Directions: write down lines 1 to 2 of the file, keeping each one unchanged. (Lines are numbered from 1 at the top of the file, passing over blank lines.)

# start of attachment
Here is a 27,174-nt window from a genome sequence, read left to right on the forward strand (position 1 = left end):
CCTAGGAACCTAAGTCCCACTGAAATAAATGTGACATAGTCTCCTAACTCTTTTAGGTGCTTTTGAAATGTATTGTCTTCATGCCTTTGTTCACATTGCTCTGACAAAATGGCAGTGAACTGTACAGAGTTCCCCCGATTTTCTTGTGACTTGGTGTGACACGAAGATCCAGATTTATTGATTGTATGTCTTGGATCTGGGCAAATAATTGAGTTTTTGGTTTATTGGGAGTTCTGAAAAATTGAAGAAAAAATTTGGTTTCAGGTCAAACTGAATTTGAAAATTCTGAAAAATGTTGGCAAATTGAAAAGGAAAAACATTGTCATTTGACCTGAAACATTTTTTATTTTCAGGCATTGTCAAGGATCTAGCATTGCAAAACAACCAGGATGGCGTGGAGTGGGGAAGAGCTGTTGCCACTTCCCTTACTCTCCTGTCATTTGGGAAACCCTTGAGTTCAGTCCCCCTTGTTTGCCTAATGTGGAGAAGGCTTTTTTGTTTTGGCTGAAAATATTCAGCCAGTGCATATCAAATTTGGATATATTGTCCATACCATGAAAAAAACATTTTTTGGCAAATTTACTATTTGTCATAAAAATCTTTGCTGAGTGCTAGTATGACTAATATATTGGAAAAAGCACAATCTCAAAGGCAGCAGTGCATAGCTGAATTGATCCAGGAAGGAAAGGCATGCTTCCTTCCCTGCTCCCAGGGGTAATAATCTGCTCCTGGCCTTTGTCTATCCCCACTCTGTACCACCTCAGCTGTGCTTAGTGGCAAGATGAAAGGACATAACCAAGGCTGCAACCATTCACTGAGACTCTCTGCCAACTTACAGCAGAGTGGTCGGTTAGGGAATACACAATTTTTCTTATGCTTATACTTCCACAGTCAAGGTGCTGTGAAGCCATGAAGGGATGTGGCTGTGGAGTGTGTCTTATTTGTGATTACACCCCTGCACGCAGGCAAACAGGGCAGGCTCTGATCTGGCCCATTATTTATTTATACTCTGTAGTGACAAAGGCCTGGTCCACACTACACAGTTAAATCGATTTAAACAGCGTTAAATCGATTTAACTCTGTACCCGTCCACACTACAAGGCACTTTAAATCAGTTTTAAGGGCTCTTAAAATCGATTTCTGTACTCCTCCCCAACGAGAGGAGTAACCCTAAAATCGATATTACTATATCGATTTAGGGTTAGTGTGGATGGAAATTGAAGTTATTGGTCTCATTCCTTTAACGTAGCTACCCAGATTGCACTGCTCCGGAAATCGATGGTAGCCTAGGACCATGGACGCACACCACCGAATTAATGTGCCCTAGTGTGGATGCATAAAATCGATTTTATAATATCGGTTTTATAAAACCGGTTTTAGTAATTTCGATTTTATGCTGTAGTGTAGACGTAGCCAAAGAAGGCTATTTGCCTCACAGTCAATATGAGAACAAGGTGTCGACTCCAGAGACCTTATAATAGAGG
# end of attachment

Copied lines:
Here is a 27,174-nt window from a genome sequence, read left to right on the forward strand (position 1 = left end):
CCTAGGAACCTAAGTCCCACTGAAATAAATGTGACATAGTCTCCTAACTCTTTTAGGTGCTTTTGAAATGTATTGTCTTCATGCCTTTGTTCACATTGCTCTGACAAAATGGCAGTGAACTGTACAGAGTTCCCCCGATTTTCTTGTGACTTGGTGTGACACGAAGATCCAGATTTATTGATTGTATGTCTTGGATCTGGGCAAATAATTGAGTTTTTGGTTTATTGGGAGTTCTGAAAAATTGAAGAAAAAATTTGGTTTCAGGTCAAACTGAATTTGAAAATTCTGAAAAATGTTGGCAAATTGAAAAGGAAAAACATTGTCATTTGACCTGAAACATTTTTTATTTTCAGGCATTGTCAAGGATCTAGCATTGCAAAACAACCAGGATGGCGTGGAGTGGGGAAGAGCTGTTGCCACTTCCCTTACTCTCCTGTCATTTGGGAAACCCTTGAGTTCAGTCCCCCTTGTTTGCCTAATGTGGAGAAGGCTTTTTTGTTTTGGCTGAAAATATTCAGCCAGTGCATATCAAATTTGGATATATTGTCCATACCATGAAAAAAACATTTTTTGGCAAATTTACTATTTGTCATAAAAATCTTTGCTGAGTGCTAGTATGACTAATATATTGGAAAAAGCACAATCTCAAAGGCAGCAGTGCATAGCTGAATTGATCCAGGAAGGAAAGGCATGCTTCCTTCCCTGCTCCCAGGGGTAATAATCTGCTCCTGGCCTTTGTCTATCCCCACTCTGTACCACCTCAGCTGTGCTTAGTGGCAAGATGAAAGGACATAACCAAGGCTGCAACCATTCACTGAGACTCTCTGCCAACTTACAGCAGAGTGGTCGGTTAGGGAATACACAATTTTTCTTATGCTTATACTTCCACAGTCAAGGTGCTGTGAAGCCATGAAGGGATGTGGCTGTGGAGTGTGTCTTATTTGTGATTACACCCCTGCACGCAGGCAAACAGGGCAGGCTCTGATCTGGCCCATTATTTATTTATACTCTGTAGTGACAAAGGCCTGGTCCACACTACACAGTTAAATCGATTTAAACAGCGTTAAATCGATTTAACTCTGTACCCGTCCACACTACAAGGCACTTTAAATCAGTTTTAAGGGCTCTTAAAATCGATTTCTGTACTCCTCCCCAACGAGAGGAGTAACCCTAAAATCGATATTACTATATCGATTTAGGGTTAGTGTGGATGGAAATTGAAGTTATTGGTCTCATTCCTTTAACGTAGCTACCCAGATTGCACTGCTCCGGAAATCGATGGTAGCCTAGGACCATGGACGCACACCACCGAATTAATGTGCCCTAGTGTGGATGCATAAAATCGATTTTATAATATCGGTTTTATAAAACCGGTTTTAGTAATTTCGATTTTATGCTGTAGTGTAGACGTAGCCAAAGAAGGCTATTTGCCTCACAGTCAATATGAGAACAAGGTGTCGACTCCAGAGACCTTATAATAGAGG